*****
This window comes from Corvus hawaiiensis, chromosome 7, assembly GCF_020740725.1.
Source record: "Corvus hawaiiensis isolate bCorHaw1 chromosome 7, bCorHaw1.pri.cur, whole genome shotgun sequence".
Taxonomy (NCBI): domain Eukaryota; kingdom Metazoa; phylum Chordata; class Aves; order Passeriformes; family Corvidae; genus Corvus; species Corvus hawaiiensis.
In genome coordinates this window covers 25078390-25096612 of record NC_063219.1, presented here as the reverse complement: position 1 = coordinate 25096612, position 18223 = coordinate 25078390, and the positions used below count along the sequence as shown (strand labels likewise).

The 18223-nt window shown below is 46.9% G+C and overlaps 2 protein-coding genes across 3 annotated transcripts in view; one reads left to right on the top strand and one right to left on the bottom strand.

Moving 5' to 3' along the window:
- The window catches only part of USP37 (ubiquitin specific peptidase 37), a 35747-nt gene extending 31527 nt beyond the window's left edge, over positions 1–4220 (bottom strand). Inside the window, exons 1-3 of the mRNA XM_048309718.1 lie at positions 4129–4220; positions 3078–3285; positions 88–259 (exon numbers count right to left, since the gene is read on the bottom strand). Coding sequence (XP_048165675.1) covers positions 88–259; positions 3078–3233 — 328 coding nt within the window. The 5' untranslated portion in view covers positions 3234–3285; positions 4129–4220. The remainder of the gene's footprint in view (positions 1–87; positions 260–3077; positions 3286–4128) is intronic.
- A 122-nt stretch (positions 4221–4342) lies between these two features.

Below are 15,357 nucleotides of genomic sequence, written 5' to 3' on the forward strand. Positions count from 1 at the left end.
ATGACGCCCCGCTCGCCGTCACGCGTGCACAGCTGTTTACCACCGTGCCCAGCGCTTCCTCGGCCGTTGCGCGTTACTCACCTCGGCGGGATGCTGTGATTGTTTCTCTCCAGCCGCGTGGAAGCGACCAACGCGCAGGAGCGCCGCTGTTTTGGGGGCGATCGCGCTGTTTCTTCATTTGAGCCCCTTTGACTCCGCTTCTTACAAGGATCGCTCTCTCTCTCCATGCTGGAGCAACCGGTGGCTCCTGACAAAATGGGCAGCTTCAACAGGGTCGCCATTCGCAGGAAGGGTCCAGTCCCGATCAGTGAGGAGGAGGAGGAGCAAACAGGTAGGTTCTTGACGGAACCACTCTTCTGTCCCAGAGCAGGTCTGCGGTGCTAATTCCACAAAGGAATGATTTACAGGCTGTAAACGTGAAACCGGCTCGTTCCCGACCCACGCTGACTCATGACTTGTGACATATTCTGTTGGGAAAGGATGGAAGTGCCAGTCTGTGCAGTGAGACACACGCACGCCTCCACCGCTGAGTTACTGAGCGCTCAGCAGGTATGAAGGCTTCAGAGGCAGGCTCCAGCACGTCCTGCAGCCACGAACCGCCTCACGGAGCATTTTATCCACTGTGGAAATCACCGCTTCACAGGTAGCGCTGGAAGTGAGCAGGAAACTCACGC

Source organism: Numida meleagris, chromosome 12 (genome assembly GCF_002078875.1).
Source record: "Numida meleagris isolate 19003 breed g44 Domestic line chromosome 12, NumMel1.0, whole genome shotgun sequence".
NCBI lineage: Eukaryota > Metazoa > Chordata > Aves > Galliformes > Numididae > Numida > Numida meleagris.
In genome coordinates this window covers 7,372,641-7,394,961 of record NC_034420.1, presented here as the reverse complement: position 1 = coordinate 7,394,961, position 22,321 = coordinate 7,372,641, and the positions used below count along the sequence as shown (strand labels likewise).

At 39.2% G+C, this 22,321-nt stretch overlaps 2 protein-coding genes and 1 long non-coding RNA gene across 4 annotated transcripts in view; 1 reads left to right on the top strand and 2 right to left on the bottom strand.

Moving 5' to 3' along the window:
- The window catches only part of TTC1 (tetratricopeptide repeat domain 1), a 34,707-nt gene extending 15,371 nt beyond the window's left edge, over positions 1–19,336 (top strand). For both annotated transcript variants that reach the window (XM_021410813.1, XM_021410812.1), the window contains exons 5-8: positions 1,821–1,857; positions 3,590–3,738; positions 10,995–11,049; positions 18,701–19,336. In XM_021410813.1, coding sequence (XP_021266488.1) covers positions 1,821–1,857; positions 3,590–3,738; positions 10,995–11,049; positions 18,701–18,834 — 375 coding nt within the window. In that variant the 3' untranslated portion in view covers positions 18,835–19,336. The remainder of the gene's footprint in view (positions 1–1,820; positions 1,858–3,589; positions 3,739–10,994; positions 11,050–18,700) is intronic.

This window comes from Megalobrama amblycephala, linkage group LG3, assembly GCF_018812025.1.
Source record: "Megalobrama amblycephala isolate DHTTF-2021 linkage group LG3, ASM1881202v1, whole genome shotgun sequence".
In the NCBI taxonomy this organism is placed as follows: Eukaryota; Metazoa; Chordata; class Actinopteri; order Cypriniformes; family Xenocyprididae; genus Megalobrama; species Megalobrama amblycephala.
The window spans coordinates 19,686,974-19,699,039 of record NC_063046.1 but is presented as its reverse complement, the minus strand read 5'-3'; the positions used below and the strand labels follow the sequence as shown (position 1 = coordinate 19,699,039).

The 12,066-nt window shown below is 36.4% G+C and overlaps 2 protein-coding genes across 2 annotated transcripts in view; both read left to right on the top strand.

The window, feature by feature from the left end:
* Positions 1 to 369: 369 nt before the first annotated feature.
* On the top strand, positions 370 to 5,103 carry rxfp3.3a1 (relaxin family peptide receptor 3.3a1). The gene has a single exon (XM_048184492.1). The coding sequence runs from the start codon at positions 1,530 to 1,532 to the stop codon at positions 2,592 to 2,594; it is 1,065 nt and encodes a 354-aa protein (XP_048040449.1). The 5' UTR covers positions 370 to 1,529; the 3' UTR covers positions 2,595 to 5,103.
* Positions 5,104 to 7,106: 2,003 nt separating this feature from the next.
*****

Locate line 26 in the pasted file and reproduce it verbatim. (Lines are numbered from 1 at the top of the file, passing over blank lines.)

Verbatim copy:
* Positions 5,104 to 7,106: 2,003 nt separating this feature from the next.